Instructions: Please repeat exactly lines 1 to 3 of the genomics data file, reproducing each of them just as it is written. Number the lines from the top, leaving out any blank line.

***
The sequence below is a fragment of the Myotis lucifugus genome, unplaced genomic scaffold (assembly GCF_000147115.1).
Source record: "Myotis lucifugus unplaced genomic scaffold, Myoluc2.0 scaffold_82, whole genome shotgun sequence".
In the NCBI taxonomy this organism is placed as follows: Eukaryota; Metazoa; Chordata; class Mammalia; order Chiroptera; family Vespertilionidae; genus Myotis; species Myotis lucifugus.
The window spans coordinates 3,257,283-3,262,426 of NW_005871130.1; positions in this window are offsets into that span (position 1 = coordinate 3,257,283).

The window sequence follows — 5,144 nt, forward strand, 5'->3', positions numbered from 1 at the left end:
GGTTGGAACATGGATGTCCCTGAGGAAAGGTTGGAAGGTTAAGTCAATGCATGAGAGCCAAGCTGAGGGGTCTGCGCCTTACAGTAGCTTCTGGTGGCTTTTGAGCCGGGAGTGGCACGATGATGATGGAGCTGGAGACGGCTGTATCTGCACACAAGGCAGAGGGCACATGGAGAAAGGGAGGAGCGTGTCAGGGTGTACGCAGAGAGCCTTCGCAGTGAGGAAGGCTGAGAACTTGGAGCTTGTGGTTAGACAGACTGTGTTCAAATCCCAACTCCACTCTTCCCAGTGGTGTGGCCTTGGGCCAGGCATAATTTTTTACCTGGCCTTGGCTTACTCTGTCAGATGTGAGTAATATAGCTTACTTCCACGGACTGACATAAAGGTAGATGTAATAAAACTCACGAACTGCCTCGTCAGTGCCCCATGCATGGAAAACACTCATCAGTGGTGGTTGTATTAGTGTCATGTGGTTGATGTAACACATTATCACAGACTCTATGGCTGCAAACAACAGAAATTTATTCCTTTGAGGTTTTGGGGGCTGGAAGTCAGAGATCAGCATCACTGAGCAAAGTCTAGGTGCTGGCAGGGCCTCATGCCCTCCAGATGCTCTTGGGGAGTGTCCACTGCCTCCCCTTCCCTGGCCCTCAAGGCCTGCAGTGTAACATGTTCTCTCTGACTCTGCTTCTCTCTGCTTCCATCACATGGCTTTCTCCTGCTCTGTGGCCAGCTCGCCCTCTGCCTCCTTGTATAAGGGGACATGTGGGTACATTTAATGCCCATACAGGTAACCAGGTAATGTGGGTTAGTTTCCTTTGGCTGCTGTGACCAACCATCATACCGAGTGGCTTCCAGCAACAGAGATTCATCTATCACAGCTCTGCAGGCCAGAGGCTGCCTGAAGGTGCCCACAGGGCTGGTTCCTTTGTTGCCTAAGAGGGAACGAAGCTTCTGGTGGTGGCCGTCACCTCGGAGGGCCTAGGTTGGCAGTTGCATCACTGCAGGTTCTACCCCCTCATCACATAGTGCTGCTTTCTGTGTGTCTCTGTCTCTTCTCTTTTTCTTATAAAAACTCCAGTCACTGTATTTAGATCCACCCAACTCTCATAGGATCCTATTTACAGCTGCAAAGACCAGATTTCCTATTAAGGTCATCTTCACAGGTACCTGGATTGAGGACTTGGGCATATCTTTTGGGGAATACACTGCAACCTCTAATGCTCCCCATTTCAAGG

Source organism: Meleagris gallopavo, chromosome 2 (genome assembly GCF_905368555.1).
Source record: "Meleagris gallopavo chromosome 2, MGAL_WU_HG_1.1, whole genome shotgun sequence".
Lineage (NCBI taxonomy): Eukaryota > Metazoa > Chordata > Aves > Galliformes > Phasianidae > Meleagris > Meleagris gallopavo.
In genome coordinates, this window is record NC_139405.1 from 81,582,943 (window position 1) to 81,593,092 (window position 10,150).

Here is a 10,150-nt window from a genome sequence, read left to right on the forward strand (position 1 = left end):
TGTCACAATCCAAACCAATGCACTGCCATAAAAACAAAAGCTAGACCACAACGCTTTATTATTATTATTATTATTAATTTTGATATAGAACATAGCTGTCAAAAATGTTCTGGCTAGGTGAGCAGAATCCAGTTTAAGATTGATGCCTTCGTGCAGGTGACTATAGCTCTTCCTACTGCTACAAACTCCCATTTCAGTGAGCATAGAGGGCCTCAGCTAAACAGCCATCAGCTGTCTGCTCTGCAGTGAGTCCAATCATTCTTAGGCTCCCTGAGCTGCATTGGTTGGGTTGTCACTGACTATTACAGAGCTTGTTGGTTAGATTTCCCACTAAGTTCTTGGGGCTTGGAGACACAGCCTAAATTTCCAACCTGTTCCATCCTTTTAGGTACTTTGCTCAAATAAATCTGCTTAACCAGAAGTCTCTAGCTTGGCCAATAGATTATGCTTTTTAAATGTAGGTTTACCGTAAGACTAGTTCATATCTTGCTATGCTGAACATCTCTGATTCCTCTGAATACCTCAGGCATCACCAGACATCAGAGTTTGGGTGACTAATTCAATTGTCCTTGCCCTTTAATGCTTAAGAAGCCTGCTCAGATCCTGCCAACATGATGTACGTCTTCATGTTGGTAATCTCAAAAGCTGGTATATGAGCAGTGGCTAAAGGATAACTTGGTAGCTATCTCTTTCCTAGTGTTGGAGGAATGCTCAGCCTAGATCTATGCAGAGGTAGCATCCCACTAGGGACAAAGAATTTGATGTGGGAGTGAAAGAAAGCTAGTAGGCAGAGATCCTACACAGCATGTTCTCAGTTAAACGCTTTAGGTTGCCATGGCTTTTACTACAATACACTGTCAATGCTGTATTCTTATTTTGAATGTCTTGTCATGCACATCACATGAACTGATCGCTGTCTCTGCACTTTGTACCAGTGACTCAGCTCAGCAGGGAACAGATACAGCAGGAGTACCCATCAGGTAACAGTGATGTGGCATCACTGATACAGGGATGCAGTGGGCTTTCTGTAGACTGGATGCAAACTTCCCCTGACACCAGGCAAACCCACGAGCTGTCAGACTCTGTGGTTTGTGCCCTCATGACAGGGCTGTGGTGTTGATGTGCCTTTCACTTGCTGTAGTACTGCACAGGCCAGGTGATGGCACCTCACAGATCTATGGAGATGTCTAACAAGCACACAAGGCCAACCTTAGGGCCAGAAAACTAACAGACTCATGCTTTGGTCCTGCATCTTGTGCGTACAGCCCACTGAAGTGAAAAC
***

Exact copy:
The sequence below is a fragment of the Myotis lucifugus genome, unplaced genomic scaffold (assembly GCF_000147115.1).
Source record: "Myotis lucifugus unplaced genomic scaffold, Myoluc2.0 scaffold_82, whole genome shotgun sequence".
In the NCBI taxonomy this organism is placed as follows: Eukaryota; Metazoa; Chordata; class Mammalia; order Chiroptera; family Vespertilionidae; genus Myotis; species Myotis lucifugus.